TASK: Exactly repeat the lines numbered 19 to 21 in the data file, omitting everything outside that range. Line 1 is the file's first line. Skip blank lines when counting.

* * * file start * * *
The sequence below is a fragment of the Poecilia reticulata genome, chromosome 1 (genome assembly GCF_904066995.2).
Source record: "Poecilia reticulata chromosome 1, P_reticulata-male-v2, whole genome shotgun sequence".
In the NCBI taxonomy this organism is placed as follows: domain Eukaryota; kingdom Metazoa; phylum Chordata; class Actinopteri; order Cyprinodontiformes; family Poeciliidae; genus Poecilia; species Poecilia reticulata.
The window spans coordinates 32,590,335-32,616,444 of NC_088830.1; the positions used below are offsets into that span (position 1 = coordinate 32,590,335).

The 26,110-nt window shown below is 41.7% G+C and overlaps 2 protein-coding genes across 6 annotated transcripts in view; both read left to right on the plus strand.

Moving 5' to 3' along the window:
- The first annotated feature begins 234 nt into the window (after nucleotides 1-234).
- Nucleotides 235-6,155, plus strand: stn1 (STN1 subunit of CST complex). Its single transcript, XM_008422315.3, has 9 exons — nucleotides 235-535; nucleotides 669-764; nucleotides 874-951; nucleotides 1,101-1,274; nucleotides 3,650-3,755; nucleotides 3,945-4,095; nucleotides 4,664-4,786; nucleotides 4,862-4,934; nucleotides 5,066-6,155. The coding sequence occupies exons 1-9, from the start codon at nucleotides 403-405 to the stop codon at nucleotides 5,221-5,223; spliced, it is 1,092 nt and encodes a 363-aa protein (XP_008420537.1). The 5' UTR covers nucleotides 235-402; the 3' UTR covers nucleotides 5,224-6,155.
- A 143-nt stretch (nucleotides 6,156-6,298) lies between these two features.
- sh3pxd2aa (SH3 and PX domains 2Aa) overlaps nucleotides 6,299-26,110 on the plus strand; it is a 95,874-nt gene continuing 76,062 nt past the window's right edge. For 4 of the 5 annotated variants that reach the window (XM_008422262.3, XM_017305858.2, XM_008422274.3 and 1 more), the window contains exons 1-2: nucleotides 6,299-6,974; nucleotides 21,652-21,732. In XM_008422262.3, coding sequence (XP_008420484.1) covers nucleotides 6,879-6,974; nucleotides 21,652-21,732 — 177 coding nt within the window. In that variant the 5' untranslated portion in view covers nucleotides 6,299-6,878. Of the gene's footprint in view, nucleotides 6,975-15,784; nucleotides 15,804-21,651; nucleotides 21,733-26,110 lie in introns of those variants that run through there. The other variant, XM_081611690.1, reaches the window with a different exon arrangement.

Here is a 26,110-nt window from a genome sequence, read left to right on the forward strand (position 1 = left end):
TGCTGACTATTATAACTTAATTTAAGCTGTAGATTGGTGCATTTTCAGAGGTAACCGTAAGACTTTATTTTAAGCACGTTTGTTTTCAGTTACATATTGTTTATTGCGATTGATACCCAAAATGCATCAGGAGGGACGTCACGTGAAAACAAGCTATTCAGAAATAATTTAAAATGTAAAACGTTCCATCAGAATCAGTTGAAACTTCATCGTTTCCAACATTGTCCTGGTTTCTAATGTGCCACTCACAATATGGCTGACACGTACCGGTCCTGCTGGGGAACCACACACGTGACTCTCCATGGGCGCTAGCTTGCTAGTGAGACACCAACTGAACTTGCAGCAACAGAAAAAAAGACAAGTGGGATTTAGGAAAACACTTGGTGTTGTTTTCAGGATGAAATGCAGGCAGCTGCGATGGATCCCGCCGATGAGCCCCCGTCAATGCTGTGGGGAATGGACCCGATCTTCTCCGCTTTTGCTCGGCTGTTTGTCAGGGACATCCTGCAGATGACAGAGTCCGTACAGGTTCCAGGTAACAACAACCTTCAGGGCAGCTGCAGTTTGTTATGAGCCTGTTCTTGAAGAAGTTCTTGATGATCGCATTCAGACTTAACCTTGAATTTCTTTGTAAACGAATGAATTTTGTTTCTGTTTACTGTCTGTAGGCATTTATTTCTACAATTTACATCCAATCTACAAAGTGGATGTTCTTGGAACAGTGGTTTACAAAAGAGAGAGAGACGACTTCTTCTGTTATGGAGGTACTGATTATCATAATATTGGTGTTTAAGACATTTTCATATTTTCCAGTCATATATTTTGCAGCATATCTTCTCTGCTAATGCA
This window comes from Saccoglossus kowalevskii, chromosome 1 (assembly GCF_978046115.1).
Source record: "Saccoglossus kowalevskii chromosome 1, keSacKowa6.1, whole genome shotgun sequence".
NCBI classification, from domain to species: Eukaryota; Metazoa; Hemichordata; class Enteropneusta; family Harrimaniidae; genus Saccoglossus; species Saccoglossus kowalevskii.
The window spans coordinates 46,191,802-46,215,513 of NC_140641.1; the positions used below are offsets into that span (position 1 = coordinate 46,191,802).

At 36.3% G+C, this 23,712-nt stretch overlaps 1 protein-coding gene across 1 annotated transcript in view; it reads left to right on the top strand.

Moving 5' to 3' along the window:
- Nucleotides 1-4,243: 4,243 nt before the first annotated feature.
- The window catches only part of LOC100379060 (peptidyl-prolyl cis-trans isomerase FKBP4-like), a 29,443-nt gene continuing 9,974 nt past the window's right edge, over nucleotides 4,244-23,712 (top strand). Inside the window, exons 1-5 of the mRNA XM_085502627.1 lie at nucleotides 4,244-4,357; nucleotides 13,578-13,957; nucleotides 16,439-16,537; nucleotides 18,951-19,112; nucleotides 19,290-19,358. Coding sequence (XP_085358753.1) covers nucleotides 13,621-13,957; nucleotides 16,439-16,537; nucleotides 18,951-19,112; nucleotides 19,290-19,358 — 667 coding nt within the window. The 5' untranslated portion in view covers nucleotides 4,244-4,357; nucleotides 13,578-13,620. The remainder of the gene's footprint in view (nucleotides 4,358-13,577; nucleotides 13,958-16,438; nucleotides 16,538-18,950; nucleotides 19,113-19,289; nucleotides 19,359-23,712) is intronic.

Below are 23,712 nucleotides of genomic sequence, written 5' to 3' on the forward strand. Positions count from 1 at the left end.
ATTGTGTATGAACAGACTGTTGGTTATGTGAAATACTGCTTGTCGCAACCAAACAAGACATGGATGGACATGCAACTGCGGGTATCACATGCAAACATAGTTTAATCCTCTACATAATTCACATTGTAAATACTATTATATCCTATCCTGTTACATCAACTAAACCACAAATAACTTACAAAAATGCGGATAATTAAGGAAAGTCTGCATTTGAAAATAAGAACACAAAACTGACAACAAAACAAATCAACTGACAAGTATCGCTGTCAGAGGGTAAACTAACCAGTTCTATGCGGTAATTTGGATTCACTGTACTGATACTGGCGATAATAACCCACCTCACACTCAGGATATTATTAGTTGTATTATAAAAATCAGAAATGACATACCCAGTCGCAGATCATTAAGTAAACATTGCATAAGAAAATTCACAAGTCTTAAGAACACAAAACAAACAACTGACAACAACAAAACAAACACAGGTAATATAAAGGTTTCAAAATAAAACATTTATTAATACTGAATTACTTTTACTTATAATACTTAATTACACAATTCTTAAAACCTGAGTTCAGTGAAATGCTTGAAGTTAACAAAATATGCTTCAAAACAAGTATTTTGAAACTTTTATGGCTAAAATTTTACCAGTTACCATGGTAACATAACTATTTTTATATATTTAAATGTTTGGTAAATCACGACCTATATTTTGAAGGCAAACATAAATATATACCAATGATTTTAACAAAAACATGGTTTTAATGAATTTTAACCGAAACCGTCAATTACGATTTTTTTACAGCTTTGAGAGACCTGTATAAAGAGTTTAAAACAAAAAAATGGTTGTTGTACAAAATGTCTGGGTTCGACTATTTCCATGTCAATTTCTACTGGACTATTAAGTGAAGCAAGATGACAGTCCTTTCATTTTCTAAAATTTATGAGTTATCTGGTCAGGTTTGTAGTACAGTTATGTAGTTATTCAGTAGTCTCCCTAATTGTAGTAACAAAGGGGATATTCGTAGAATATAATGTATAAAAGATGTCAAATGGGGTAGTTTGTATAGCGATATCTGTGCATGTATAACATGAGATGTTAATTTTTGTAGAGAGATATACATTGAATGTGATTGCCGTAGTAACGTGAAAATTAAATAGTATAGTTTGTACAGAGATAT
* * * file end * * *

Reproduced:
- Nucleotides 1-4,243: 4,243 nt before the first annotated feature.
- The window catches only part of LOC100379060 (peptidyl-prolyl cis-trans isomerase FKBP4-like), a 29,443-nt gene continuing 9,974 nt past the window's right edge, over nucleotides 4,244-23,712 (top strand). Inside the window, exons 1-5 of the mRNA XM_085502627.1 lie at nucleotides 4,244-4,357; nucleotides 13,578-13,957; nucleotides 16,439-16,537; nucleotides 18,951-19,112; nucleotides 19,290-19,358. Coding sequence (XP_085358753.1) covers nucleotides 13,621-13,957; nucleotides 16,439-16,537; nucleotides 18,951-19,112; nucleotides 19,290-19,358 — 667 coding nt within the window. The 5' untranslated portion in view covers nucleotides 4,244-4,357; nucleotides 13,578-13,620. The remainder of the gene's footprint in view (nucleotides 4,358-13,577; nucleotides 13,958-16,438; nucleotides 16,538-18,950; nucleotides 19,113-19,289; nucleotides 19,359-23,712) is intronic.

Below are 23,712 nucleotides of genomic sequence, written 5' to 3' on the forward strand. Positions count from 1 at the left end.